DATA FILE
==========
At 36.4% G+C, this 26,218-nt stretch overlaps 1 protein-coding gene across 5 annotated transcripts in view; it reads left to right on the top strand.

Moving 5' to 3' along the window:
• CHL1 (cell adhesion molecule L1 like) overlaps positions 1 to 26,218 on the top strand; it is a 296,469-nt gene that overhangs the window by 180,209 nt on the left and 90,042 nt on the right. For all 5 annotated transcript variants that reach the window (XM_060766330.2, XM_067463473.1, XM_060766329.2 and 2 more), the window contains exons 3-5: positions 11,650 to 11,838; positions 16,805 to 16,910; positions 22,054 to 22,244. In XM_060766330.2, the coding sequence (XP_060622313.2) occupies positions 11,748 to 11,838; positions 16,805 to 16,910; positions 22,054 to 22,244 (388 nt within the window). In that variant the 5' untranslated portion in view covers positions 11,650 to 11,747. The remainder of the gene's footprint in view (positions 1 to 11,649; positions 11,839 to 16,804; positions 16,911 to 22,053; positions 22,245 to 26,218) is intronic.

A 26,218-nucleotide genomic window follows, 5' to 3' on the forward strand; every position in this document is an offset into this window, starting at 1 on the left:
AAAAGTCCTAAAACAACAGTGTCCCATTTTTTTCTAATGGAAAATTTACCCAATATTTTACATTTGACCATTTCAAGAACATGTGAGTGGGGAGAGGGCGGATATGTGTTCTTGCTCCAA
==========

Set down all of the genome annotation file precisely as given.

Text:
At 36.4% G+C, this 26,218-nt stretch overlaps 1 protein-coding gene across 5 annotated transcripts in view; it reads left to right on the top strand.

Moving 5' to 3' along the window:
• CHL1 (cell adhesion molecule L1 like) overlaps positions 1 to 26,218 on the top strand; it is a 296,469-nt gene that overhangs the window by 180,209 nt on the left and 90,042 nt on the right. For all 5 annotated transcript variants that reach the window (XM_060766330.2, XM_067463473.1, XM_060766329.2 and 2 more), the window contains exons 3-5: positions 11,650 to 11,838; positions 16,805 to 16,910; positions 22,054 to 22,244. In XM_060766330.2, the coding sequence (XP_060622313.2) occupies positions 11,748 to 11,838; positions 16,805 to 16,910; positions 22,054 to 22,244 (388 nt within the window). In that variant the 5' untranslated portion in view covers positions 11,650 to 11,747. The remainder of the gene's footprint in view (positions 1 to 11,649; positions 11,839 to 16,804; positions 16,911 to 22,053; positions 22,245 to 26,218) is intronic.

A 26,218-nucleotide genomic window follows, 5' to 3' on the forward strand; every position in this document is an offset into this window, starting at 1 on the left:
AAAAGTCCTAAAACAACAGTGTCCCATTTTTTTCTAATGGAAAATTTACCCAATATTTTACATTTGACCATTTCAAGAACATGTGAGTGGGGAGAGGGCGGATATGTGTTCTTGCTCCAA